Mark Martin has always been a fitness freak.
It explains how he’s made 1,141 combined starts in NASCAR’s three national series since 1981. Only Richard "The King" Petty has made more, with 1,185.
It’s how Martin has won 40 Sprint Cup races and 96 total NASCAR events, which ranks sixth on the all-time list.
And it’s why, at age 54, he’s still going strong heading into the Sprint Cup STP 400 on Sunday at Kansas Speedway.
But when Martin joined Michael Waltrip Racing in 2012, he noticed a way for the still-fledgling company to be more competitive. Martin convinced Waltrip to build a state-of-the art training facility for crew members and fellow drivers.
"I’ve been into the training … lifting and all that since 1988," Martin said. "It’s my second passion. As I got going along with MWR last year, I saw the need for becoming even more competitive on pit road and the need to build the best program for our athletes in NASCAR.
"That’s what you do in every other facet of the sport. Whether it’s building the best engines, the best cars, it’s the same kind of battle over pit road. It’s become so critical and important with the level of competition on the race track now, that I saw a need for it, and asked if they would give me an opportunity to help them build the program."
Construction began on the two-level, 7,500-square foot facility last month and is expected to be completed by the end of June. It includes an inlaid car silhouette so crews can practice agility drills around a car; free weights, weight machines, Cross Fit elements, cardio equipment, a pool, hot tubs, as well as a locker rooms and offices.
"I would like to have the best guys on pit road, the very best," said Martin, the 2005 Sprint Cup winner at Kansas Speedway. "I would like to have all the guys who don’t work for us, wishing they could work for us because of how we train and treat our athletes and help them succeed."
The importance of pit-crew performance was evident to Waltrip in the last two Sprint Cup races.
Last week, MWR’s Martin Truex Jr., was dominating the second half of the race at Texas before a final pit-stop and restart with 20 laps to go. Kyle Busch’s team recorded a rapid 11.8-second pit stop that enabled him to get the jump on Truex and beat him to the finish.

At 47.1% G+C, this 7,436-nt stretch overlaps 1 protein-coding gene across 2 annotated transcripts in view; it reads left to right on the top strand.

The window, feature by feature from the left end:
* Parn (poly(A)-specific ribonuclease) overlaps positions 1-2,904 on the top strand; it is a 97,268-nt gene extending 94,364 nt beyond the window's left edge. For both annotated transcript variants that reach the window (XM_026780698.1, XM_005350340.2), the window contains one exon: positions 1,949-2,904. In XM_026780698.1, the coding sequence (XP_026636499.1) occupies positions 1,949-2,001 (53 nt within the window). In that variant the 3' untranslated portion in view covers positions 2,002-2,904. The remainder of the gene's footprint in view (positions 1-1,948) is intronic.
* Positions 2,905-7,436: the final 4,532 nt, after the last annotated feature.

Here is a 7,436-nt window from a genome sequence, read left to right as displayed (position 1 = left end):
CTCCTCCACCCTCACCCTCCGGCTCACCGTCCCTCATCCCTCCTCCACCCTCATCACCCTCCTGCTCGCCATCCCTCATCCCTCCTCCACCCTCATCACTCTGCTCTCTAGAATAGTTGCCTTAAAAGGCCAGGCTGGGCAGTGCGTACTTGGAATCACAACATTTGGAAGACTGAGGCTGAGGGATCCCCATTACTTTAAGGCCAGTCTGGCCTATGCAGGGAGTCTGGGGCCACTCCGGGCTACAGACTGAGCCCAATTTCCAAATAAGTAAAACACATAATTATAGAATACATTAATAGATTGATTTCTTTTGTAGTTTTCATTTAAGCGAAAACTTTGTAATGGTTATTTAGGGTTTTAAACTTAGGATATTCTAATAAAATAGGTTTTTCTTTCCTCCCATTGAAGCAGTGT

By the same token, two weeks ago at Martinsville, Clint Bowyer came in for the final pit stop running third, and an efficient performance by the crew helped him finish second.
"If there’s a slip there, and Clint comes in running third and goes out running eighth, we don’t finish second," Waltrip said. "It’s that close and that tight.
"We have a solid pit crew and want to give them an opportunity to get better. It’s all about that last pit stop on Sunday afternoon, and you better be able to put up a 12-second spot so you don’t lose your chance to win the race."
Martin and Waltrip also hired a head athletic trainer with a college football background in Pam Brown, who spent 2004-06 on the football staff at LSU and was head football trainer at Kent State during 2007-11. She supervises the workouts, treatments, rehabilitations and preventive maintenance for for the pit crew and drivers.
Several of the pit crew members are former college athletes, including football and hockey players, and much of the training they do for those sports translate well to those carrying and changing 75-pound tires and hauling 92-pound gas cans.
And they do it in 13 seconds or less.
"With our season, it goes from February to November," Brown said, "and what I try to do is a lot of preventive maintenance for these guys. Not only do they go from February to November, but they also don’t really get a day off because most of them all also do the trucks and Nationwide races.
"You don’t see your typical football injuries like ACLs or shoulder injuries. You’ll see a lot of wrist, and low back stuff. The tire changer isn’t going to do the same workout out as the gas man. Like in football, an offensive lineman is not going to do the same things as a wide receiver. "
Martin often joins the pit crew members for their workouts, and when the day ever comes that he finally retires as a driver, he can envision a second career as a trainer for pit crews and other drivers.
"You have to follow your passion," Martin said. "To be successful at anything, you have to have passion for it. I have the passion for this. That’s a possibility."